Holy Disobedience: Resistance to Secular and Ecclesiastical Authority in Orthodox Christian History

Siecienski, A. Edward

As one begins a study of Christian history, and in particular the patristic period, what becomes immediately apparent is how often figures regarded as “heroes” of the Christian narrative found themselves at odds with both secular and ecclesiastical authority. These heroes and saints were the ones who, to protect the orthodox faith, disobeyed the biblical injunction to “submit yourselves for the Lord's sake to every authority instituted among men” (1 Peter 2:13). They were the ones who ignored Ignatius of Antioch’s plea to be obedient to the bishop, respecting him “as you respect the authority of God the Father.” Of course, this dynamic is not exclusive to the patristic period. For example, during the thirteenth and fifteenth century debates over union with the Roman Catholic Church, once again we find the saints actively struggling against both ecclesiastical and secular authority in order to preserve the Orthodox faith.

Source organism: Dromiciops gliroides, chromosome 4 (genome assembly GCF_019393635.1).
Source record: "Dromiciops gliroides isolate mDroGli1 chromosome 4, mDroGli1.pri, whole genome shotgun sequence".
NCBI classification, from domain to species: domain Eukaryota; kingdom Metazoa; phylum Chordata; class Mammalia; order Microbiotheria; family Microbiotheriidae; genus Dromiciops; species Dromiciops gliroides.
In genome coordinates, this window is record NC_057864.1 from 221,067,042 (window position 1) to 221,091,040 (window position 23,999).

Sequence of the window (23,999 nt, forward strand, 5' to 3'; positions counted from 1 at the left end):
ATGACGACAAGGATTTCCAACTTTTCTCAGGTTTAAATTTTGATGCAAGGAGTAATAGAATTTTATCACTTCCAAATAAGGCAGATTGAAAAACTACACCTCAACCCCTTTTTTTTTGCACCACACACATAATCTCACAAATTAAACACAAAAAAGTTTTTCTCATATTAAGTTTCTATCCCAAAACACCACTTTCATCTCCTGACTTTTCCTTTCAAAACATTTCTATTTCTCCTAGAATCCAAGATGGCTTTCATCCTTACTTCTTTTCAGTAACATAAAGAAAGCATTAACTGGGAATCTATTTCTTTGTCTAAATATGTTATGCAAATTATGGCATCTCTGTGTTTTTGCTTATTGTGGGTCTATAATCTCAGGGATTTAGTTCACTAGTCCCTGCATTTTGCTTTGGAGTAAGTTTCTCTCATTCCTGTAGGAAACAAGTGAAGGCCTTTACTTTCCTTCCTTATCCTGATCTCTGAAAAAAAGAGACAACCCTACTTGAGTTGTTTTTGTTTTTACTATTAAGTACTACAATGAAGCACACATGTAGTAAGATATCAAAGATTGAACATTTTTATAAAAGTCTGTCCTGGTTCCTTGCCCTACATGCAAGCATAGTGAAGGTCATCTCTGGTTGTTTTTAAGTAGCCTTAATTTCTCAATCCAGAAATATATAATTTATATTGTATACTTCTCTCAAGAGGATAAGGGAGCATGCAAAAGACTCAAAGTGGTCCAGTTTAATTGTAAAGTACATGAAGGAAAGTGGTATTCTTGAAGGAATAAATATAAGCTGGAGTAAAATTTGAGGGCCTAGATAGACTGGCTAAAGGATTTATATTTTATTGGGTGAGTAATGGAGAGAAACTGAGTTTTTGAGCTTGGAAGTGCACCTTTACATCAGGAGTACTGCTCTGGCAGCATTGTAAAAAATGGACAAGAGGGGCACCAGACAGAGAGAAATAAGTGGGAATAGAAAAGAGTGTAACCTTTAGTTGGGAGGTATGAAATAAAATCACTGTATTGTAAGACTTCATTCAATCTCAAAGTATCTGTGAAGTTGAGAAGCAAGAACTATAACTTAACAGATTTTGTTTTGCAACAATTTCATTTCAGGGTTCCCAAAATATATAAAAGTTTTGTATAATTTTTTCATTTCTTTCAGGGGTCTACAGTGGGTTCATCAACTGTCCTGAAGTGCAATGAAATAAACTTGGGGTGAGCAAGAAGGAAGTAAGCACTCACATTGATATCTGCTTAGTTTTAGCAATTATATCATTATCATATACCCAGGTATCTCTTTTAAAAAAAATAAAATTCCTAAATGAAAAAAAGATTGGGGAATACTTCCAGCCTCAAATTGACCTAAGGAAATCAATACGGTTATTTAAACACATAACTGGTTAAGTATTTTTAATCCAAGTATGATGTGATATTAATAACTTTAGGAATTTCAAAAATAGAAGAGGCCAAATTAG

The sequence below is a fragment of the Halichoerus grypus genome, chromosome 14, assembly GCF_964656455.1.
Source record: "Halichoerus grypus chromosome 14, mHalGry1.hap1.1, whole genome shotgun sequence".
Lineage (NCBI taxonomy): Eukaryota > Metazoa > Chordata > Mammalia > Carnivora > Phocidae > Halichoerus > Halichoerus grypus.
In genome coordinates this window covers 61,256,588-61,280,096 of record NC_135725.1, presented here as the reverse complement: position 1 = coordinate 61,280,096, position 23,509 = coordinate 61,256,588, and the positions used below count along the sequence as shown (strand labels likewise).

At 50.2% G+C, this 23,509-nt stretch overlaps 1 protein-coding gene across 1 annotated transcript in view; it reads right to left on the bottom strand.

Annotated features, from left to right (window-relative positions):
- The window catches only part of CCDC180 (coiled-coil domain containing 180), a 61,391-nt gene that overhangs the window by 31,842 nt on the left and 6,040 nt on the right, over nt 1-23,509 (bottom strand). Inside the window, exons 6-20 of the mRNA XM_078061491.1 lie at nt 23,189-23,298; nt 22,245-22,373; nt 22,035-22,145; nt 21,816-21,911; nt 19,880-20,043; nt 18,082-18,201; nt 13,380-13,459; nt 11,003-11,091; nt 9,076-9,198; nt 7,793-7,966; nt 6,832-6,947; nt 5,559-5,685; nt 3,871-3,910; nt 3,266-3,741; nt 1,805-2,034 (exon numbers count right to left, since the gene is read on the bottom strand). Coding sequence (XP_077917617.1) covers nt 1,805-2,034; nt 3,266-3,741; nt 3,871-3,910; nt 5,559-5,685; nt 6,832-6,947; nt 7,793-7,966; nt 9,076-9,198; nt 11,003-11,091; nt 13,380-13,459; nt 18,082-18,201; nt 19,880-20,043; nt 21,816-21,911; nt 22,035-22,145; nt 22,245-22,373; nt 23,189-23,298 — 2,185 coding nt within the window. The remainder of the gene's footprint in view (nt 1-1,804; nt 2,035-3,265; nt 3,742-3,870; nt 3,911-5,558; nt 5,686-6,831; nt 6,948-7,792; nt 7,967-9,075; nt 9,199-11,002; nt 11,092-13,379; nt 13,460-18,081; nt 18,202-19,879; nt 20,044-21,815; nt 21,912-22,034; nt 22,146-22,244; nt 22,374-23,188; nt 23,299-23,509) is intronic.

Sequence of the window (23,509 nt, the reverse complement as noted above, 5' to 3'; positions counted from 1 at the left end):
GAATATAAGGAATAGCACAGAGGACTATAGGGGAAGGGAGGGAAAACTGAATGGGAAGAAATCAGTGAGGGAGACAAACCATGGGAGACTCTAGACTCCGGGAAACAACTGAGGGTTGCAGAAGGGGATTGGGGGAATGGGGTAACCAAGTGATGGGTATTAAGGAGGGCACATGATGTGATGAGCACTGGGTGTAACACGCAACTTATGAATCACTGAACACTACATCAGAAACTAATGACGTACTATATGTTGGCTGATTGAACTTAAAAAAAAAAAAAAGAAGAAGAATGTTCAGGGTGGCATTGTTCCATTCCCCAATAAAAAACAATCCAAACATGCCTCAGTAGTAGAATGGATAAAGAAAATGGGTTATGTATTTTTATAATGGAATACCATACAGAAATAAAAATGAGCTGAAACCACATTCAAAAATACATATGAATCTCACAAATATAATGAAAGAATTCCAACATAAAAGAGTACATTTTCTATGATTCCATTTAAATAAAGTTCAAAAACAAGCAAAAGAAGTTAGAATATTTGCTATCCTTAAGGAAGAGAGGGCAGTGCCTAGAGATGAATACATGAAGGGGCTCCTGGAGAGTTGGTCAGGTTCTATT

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Also Published In

Power and Authority in the Eastern Christian Experience: Papers of the Sophia Institute Academic Conference, New York, December 2010
Theotokos Press

More About This Work

Academic Units
Sophia Institute
Sophia Institute Studies in Orthodox Theology, 3
Published Here
February 7, 2013